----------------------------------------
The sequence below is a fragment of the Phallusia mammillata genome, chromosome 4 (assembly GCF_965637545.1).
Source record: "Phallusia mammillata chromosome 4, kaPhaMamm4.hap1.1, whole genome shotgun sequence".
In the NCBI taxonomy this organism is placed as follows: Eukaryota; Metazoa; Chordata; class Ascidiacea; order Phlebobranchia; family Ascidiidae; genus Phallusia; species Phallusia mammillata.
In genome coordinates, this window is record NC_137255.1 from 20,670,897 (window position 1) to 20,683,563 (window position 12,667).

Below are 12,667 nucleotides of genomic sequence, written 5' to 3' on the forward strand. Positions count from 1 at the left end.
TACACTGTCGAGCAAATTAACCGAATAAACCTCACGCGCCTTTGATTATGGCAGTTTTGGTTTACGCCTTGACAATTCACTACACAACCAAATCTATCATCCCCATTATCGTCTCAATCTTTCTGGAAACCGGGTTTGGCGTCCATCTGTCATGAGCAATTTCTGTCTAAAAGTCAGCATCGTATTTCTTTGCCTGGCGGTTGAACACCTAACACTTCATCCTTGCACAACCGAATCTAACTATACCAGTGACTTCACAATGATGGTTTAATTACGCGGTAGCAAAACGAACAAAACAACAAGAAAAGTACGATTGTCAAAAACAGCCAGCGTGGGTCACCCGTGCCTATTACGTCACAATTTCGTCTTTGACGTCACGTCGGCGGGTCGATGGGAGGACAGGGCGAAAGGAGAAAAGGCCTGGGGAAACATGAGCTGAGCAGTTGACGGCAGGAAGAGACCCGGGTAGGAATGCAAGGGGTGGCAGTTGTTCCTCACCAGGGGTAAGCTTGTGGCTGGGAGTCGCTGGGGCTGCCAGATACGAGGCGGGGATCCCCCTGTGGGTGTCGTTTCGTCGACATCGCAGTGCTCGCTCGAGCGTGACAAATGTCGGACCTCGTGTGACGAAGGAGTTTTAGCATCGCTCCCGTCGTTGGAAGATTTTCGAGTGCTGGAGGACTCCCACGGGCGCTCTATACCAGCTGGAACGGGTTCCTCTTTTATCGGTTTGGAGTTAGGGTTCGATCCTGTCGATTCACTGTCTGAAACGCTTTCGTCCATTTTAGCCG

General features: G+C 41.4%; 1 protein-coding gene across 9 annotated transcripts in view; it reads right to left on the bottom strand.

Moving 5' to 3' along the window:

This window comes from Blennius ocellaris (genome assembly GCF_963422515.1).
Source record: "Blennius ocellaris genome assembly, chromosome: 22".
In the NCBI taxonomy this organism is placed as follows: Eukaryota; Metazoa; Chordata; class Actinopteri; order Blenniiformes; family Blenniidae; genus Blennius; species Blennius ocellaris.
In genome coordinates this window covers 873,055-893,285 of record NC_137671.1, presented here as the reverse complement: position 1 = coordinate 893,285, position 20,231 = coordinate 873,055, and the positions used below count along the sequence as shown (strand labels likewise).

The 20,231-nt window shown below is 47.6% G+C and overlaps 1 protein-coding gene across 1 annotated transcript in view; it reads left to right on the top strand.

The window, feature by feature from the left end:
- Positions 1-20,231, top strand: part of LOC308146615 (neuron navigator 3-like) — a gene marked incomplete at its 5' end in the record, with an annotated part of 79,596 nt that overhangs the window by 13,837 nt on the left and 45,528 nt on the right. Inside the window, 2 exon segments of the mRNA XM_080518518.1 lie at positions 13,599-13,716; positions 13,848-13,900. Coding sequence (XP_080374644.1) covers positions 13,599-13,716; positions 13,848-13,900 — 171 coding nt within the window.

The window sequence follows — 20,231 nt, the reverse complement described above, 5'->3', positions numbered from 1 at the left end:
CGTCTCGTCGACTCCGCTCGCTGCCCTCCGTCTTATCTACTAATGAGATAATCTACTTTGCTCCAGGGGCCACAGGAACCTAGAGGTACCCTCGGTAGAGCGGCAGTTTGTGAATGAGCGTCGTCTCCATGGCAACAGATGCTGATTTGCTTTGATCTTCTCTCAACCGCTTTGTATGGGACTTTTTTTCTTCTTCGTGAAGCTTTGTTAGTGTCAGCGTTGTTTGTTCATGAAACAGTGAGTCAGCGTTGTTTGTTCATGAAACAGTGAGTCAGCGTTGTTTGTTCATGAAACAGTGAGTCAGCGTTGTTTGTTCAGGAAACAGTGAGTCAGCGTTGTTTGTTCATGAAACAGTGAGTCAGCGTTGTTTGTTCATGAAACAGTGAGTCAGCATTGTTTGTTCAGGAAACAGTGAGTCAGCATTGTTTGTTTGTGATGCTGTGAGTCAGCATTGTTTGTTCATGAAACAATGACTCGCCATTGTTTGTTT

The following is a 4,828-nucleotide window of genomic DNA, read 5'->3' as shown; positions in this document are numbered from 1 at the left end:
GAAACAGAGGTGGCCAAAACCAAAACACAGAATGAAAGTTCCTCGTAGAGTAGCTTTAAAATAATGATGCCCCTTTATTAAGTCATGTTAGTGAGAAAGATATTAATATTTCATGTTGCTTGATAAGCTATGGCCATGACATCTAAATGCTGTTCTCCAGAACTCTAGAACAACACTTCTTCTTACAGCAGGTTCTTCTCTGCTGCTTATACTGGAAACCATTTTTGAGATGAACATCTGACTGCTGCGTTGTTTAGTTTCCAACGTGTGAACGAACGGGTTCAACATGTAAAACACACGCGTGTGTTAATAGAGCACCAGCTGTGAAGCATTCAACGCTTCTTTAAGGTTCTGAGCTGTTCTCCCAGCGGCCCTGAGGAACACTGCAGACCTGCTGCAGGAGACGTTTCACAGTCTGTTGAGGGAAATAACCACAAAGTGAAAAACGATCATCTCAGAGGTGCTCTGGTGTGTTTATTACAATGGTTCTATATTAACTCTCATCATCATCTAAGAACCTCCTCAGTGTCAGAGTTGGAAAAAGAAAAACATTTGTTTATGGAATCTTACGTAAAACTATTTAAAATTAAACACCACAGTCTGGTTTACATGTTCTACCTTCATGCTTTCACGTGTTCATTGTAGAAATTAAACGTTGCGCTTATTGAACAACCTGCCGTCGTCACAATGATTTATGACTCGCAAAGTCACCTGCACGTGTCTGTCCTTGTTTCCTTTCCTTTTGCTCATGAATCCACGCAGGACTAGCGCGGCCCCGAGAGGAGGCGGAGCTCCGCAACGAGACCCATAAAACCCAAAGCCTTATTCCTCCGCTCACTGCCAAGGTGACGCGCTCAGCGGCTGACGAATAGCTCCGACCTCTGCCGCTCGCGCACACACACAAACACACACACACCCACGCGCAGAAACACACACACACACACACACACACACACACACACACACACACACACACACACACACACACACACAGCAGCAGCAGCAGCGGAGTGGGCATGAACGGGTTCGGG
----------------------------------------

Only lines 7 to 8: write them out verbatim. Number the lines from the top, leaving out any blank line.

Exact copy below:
General features: G+C 41.4%; 1 protein-coding gene across 9 annotated transcripts in view; it reads right to left on the bottom strand.

Moving 5' to 3' along the window: